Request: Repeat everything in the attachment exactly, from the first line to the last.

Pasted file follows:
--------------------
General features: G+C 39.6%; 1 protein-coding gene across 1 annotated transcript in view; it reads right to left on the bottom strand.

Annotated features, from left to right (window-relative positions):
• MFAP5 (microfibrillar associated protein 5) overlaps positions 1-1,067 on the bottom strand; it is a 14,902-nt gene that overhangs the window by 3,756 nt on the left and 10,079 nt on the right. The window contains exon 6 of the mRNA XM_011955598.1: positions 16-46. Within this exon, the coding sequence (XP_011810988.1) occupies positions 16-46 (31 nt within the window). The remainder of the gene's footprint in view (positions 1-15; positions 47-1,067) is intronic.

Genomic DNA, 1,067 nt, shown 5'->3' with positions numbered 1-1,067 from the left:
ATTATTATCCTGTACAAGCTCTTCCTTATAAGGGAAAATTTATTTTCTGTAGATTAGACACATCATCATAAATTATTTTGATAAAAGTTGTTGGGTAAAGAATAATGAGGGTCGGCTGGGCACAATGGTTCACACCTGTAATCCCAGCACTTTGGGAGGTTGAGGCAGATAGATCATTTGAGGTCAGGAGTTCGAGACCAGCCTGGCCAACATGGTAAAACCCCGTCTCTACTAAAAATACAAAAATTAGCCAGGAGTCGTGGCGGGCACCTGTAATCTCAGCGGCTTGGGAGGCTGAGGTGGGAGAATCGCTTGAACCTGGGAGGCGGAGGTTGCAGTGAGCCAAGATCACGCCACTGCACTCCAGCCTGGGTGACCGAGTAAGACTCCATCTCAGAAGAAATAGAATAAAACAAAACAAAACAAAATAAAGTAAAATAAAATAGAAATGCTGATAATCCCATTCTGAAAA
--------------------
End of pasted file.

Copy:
General features: G+C 39.6%; 1 protein-coding gene across 1 annotated transcript in view; it reads right to left on the bottom strand.

Annotated features, from left to right (window-relative positions):
• MFAP5 (microfibrillar associated protein 5) overlaps positions 1-1,067 on the bottom strand; it is a 14,902-nt gene that overhangs the window by 3,756 nt on the left and 10,079 nt on the right. The window contains exon 6 of the mRNA XM_011955598.1: positions 16-46. Within this exon, the coding sequence (XP_011810988.1) occupies positions 16-46 (31 nt within the window). The remainder of the gene's footprint in view (positions 1-15; positions 47-1,067) is intronic.

Genomic DNA, 1,067 nt, shown 5'->3' with positions numbered 1-1,067 from the left:
ATTATTATCCTGTACAAGCTCTTCCTTATAAGGGAAAATTTATTTTCTGTAGATTAGACACATCATCATAAATTATTTTGATAAAAGTTGTTGGGTAAAGAATAATGAGGGTCGGCTGGGCACAATGGTTCACACCTGTAATCCCAGCACTTTGGGAGGTTGAGGCAGATAGATCATTTGAGGTCAGGAGTTCGAGACCAGCCTGGCCAACATGGTAAAACCCCGTCTCTACTAAAAATACAAAAATTAGCCAGGAGTCGTGGCGGGCACCTGTAATCTCAGCGGCTTGGGAGGCTGAGGTGGGAGAATCGCTTGAACCTGGGAGGCGGAGGTTGCAGTGAGCCAAGATCACGCCACTGCACTCCAGCCTGGGTGACCGAGTAAGACTCCATCTCAGAAGAAATAGAATAAAACAAAACAAAACAAAATAAAGTAAAATAAAATAGAAATGCTGATAATCCCATTCTGAAAA